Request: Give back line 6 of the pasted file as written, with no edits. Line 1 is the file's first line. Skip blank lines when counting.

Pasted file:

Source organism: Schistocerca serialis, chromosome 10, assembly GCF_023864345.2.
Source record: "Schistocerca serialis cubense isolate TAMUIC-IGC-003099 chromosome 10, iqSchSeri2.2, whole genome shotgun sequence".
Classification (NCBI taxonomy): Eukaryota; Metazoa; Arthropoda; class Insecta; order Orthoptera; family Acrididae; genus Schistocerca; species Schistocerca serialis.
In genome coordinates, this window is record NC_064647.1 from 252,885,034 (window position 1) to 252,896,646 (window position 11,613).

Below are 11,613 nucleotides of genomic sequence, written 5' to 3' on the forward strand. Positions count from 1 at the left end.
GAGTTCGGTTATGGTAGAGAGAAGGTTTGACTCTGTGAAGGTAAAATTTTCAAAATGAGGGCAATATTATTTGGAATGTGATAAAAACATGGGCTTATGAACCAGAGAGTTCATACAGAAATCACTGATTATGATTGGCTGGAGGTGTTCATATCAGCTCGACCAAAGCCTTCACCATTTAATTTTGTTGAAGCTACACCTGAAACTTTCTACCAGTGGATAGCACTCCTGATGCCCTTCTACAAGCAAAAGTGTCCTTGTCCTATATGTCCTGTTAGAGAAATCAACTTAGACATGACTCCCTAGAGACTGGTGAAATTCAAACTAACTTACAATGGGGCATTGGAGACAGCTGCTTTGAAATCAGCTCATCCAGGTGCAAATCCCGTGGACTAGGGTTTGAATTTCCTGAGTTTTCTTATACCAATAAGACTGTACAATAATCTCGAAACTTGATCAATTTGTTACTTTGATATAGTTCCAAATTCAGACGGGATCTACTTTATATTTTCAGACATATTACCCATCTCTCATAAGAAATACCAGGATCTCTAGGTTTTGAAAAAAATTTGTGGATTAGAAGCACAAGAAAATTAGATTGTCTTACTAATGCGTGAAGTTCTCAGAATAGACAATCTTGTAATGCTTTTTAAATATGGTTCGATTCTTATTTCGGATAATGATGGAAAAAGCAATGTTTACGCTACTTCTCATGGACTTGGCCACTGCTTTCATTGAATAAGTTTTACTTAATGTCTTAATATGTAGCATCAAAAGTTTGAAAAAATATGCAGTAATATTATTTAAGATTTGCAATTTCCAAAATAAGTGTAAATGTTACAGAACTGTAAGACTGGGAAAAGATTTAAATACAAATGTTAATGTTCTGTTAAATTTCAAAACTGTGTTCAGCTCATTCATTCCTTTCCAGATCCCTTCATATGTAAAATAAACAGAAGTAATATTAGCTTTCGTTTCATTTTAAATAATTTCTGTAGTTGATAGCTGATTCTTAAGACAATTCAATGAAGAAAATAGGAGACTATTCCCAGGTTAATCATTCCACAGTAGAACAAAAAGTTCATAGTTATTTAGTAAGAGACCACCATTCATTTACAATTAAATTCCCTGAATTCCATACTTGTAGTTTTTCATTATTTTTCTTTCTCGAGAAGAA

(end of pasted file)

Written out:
GAGTTCGGTTATGGTAGAGAGAAGGTTTGACTCTGTGAAGGTAAAATTTTCAAAATGAGGGCAATATTATTTGGAATGTGATAAAAACATGGGCTTATGAACCAGAGAGTTCATACAGAAATCACTGATTATGATTGGCTGGAGGTGTTCATATCAGCTCGACCAAAGCCTTCACCATTTAATTTTGTTGAAGCTACACCTGAAACTTTCTACCAGTGGATAGCACTCCTGATGCCCTTCTACAAGCAAAAGTGTCCTTGTCCTATATGTCCTGTTAGAGAAATCAACTTAGACATGACTCCCTAGAGACTGGTGAAATTCAAACTAACTTACAATGGGGCATTGGAGACAGCTGCTTTGAAATCAGCTCATCCAGGTGCAAATCCCGTGGACTAGGGTTTGAATTTCCTGAGTTTTCTTATACCAATAAGACTGTACAATAATCTCGAAACTTGATCAATTTGTTACTTTGATATAGTTCCAAATTCAGACGGGATCTACTTTATATTTTCAGACATATTACCCATCTCTCATAAGAAATACCAGGATCTCTAGGTTTTGAAAAAAATTTGTGGATTAGAAGCACAAGAAAATTAGATTGTCTTACTAATGCGTGAAGTTCTCAGAATAGACAATCTTGTAATGCTTTTTAAATATGGTTCGATTCTTATTTCGGATAATGATGGAAAAAGCAATGTTTACGCTACTTCTCATGGACTTGGCCACTGCTTTCATTGAATAAGTTTTACTTAATGTCTTAATATGTAGCATCAAAAGTTTGAAAAAATATGCAGTAATATTATTTAAGATTTGCAATTTCCAAAATAAGTGTAAATGTTACAGAACTGTAAGACTGGGAAAAGATTTAAATACAAATGTTAATGTTCTGTTAAATTTCAAAACTGTGTTCAGCTCATTCATTCCTTTCCAGATCCCTTCATATGTAAAATAAACAGAAGTAATATTAGCTTTCGTTTCATTTTAAATAATTTCTGTAGTTGATAGCTGATTCTTAAGACAATTCAATGAAGAAAATAGGAGACTATTCCCAGGTTAATCATTCCACAGTAGAACAAAAAGTTCATAGTTATTTAGTAAGAGACCACCATTCATTTACAATTAAATTCCCTGAATTCCATACTTGTAGTTTTTCATTATTTTTCTTTCTCGAGAAGAA